An Evening with Tom Brosseau, North Dakota Troubadour

I almost didn’t make it out to hear Tom Brosseau play at Club Passim tonight. Elaine emailed me from CA a couple of days ago, urging me to go, but when I got home from work the humidity wrestled me to the ground and pinned me. The power was out when I walked in the door, and I was no match for the heat that had settled in. I walked around in a daze, trying to muster the energy to make a decision, any kind of decision. I finally made my way to the PC Cafe, thinking I would at least get out of the heat and get some work done. But once there, I felt that hearing a folk singer from North Dakota was too good an opportunity to pass up, and I was soon on my bike heading to Cambridge.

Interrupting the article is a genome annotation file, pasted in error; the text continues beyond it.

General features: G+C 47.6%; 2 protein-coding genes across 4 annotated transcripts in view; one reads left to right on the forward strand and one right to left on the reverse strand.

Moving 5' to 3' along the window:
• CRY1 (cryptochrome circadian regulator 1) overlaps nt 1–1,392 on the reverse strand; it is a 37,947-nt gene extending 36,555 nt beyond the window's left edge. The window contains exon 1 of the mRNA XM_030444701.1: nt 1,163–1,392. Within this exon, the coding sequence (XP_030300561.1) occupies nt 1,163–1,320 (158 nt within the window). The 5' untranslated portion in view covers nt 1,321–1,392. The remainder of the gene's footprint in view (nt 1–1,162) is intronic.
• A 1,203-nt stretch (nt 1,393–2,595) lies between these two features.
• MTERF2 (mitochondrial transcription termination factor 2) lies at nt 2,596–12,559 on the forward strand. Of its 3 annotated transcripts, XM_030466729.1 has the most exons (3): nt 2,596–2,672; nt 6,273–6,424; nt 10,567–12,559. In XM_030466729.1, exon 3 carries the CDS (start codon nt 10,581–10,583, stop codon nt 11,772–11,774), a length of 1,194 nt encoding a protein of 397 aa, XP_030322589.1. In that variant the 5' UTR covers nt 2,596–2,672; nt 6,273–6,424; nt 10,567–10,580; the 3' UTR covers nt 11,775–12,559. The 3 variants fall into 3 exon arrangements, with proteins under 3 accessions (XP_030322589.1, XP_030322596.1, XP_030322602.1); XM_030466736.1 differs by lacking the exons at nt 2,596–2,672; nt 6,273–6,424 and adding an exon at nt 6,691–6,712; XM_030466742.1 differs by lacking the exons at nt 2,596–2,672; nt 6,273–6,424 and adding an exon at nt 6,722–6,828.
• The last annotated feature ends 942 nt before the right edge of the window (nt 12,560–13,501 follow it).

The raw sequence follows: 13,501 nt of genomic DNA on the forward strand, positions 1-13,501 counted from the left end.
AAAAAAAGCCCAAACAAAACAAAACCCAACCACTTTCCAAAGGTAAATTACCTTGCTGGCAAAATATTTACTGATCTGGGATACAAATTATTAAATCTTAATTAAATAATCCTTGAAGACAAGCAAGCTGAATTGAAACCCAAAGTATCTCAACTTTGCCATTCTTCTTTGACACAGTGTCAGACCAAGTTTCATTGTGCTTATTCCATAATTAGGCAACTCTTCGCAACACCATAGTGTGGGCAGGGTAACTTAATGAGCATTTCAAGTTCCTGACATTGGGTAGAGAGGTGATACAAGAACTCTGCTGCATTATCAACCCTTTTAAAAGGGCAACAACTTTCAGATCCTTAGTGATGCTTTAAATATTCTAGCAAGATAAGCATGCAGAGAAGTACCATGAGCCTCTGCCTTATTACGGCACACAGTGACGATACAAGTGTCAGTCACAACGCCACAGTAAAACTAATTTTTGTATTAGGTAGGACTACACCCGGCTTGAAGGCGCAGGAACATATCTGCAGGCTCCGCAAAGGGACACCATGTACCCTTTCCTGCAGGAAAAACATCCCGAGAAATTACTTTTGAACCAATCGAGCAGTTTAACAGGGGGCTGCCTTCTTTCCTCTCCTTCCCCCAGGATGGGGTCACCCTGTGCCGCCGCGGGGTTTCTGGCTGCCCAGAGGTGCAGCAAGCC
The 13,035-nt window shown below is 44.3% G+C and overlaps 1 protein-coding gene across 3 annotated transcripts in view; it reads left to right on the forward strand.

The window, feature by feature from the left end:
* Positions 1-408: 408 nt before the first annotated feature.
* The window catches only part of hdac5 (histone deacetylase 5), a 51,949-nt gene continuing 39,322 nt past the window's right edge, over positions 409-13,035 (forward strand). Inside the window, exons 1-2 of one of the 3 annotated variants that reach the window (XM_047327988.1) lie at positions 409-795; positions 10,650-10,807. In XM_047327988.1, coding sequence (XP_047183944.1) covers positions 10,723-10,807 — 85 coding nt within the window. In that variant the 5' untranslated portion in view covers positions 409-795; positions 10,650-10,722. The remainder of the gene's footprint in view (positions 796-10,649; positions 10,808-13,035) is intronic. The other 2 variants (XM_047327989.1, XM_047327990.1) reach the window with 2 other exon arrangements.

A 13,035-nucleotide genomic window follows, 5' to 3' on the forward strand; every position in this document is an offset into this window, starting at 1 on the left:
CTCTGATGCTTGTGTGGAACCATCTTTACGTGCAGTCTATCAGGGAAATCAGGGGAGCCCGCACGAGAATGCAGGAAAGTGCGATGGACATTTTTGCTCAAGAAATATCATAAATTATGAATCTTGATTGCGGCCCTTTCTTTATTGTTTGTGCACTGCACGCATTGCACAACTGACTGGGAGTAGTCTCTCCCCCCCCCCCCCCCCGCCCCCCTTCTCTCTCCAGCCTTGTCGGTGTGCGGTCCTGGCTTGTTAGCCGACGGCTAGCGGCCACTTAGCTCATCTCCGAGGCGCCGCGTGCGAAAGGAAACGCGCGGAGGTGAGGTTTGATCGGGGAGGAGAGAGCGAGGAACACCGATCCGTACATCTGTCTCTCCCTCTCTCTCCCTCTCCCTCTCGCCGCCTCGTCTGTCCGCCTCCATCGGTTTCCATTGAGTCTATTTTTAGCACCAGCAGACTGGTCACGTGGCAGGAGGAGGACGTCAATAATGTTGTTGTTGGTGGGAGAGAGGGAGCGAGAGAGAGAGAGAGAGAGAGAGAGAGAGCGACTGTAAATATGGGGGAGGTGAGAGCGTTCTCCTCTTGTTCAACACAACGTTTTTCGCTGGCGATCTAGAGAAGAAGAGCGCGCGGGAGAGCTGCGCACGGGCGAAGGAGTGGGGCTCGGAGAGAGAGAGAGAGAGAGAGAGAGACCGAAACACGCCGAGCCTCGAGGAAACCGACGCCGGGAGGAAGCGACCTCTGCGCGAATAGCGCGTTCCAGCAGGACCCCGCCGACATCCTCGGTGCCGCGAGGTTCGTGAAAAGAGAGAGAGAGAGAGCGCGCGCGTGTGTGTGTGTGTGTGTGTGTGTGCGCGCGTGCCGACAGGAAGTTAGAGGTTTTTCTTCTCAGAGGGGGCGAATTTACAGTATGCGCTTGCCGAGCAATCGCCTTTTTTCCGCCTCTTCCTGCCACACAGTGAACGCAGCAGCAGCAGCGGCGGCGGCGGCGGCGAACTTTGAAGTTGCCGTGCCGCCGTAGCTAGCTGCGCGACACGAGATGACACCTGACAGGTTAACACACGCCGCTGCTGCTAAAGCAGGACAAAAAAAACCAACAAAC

As usual, once I got to Passim I knew I made the right choice.  Tom’s voice and style made me think of first of Jolie Holland, then Johny Cash and Woody Guthry, then finally a bit of Jeff Buckley. I quickly warmed to his unassuming demeanor, his self-deprecating humor. And soon I was moved by songs of about North Dakota, of wandering, of missing places, of lost love, of the struggles of ordinary people.

Tonight I needed someone to sing about where I’m from. As Boston changes around me and old feelings of dislocation seem to be returning, maybe I depend more on external reference points to get my bearings. I smelled North Dakota in the grass in front of the Kennedy School and in the fields near Harvard Stadium as I biked home.

Thanks, Tom.

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